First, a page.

The secret to getting children to eat vegetables could lie in the portion size, a Deakin University study has revealed.
Deakin nutrition expert Dr Gie Liem has found that children develop a long-term liking for food that is cut into small pieces.
Around 90 per cent of children do not eat enough fruit and vegetables, Dr Liem said. This study indicates that manipulating the size of the food is a possible solution to encouraging children to eat more healthy foods.
In the three-week study, children aged 7-12 were given either small snacks around the size of a sugar cube that had a crispy outer-layer and cream filling or identically flavoured snacks in a bar shape.
Both snacks were similarly liked at the start of the study, however by the end there was decreased liking for the bar-shaped snack while the small sized snack remained liked, Dr Liem said.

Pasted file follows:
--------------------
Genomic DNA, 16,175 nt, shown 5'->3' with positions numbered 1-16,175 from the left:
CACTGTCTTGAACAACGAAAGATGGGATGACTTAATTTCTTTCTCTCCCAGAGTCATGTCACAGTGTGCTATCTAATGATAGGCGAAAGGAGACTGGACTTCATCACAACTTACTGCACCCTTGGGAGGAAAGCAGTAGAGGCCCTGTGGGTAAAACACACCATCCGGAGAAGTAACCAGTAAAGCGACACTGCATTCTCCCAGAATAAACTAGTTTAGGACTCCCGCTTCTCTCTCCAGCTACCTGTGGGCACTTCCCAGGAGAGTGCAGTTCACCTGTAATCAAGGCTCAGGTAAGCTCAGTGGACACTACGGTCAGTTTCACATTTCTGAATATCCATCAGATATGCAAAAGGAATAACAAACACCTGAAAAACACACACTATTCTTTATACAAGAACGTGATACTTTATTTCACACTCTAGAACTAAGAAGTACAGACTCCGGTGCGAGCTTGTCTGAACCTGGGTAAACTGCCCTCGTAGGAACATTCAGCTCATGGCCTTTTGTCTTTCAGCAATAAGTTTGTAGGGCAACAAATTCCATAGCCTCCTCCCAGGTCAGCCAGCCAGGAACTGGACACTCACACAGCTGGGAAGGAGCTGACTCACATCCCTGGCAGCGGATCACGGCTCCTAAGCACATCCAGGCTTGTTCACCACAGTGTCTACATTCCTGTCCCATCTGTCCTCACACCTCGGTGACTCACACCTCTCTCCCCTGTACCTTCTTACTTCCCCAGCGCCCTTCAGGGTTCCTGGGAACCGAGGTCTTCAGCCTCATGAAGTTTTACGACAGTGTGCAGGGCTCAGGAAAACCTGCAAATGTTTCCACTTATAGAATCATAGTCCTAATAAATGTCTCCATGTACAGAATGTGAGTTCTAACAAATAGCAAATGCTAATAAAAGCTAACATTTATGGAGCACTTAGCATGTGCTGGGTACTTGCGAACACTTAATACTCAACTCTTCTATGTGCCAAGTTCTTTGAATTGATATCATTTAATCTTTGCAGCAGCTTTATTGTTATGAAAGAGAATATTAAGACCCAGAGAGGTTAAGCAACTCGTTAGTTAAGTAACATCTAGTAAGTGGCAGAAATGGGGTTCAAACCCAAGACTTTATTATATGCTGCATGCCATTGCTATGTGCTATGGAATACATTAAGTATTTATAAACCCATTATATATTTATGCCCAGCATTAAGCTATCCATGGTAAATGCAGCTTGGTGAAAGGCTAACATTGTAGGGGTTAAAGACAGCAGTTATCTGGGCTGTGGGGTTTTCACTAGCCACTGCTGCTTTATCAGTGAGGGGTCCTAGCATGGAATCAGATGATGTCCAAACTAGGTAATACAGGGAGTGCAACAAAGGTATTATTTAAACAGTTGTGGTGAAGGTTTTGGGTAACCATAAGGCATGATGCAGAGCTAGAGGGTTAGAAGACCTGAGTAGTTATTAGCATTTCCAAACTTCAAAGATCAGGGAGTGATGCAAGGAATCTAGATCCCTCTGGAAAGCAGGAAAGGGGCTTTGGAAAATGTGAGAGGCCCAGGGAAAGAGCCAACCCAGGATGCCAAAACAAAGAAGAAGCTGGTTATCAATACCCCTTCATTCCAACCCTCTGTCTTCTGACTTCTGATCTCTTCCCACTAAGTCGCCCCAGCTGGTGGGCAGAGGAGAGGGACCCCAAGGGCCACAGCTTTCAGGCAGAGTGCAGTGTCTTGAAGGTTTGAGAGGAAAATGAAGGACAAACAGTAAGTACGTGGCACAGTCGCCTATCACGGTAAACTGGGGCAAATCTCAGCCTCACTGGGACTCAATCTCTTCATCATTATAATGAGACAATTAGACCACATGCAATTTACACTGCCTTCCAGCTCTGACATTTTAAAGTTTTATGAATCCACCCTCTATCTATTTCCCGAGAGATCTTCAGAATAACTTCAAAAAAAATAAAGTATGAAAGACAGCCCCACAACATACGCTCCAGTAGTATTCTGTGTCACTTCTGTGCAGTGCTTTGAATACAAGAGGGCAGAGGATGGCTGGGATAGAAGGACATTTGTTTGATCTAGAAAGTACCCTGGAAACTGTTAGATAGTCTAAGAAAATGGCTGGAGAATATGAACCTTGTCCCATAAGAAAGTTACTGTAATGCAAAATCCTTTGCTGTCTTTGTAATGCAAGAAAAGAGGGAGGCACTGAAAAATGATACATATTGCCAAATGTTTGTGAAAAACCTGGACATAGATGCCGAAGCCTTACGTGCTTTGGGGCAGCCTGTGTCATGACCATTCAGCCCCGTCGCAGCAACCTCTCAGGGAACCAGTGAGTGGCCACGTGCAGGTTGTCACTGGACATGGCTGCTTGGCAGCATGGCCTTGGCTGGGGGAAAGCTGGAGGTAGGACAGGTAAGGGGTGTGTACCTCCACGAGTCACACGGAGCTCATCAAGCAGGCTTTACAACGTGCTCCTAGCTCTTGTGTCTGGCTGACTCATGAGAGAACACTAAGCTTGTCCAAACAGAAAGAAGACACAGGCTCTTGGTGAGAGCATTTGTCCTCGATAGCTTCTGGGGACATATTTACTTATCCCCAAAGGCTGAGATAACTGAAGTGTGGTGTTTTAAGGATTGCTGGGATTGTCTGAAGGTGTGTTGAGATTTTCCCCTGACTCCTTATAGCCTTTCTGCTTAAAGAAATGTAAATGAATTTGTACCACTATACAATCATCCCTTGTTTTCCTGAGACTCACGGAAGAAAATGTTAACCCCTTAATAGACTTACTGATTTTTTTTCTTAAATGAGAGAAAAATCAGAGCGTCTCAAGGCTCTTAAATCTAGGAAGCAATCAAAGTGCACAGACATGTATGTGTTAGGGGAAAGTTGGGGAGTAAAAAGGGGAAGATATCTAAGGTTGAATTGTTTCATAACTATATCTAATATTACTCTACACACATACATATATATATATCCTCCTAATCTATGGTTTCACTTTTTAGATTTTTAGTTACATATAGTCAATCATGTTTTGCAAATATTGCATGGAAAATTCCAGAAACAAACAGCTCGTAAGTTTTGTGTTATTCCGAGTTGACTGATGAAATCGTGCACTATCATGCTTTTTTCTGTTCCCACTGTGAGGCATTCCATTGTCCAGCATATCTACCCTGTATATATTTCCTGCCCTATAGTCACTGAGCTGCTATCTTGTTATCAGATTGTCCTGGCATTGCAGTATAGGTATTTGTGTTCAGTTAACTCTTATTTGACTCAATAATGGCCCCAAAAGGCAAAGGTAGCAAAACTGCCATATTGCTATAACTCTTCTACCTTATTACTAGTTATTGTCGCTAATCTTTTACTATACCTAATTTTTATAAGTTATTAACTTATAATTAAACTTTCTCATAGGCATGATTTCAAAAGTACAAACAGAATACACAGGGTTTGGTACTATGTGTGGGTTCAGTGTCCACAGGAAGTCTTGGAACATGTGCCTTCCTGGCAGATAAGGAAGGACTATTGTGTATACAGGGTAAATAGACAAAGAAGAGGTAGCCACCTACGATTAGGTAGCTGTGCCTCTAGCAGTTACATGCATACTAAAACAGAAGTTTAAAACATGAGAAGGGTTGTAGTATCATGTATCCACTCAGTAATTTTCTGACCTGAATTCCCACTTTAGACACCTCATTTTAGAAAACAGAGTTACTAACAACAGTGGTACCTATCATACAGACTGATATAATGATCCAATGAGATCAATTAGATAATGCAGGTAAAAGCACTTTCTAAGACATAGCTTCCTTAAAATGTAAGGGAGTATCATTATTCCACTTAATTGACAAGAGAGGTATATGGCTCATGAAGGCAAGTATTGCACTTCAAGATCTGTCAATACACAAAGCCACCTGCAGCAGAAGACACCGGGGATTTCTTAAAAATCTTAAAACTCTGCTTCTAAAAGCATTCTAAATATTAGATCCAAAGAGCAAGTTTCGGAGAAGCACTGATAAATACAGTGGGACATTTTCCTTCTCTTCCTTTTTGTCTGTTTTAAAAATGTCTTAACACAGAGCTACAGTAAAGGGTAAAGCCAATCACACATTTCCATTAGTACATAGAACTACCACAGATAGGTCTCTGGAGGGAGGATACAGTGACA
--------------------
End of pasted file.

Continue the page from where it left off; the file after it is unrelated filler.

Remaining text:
Due to children's oral development they chew food into smaller particles than adults before they swallow. So it is possible that foods already small in size would require less effort to eat, making them more appealing.
Dr Liem said that the findings were important in understanding children's eating behaviour.
The results open up new possibilities in developing strategies to encourage children to eat more healthy foods. The aim now is to investigate if small sizes of healthy foods encourage children to eat in a similar way as was found in this study.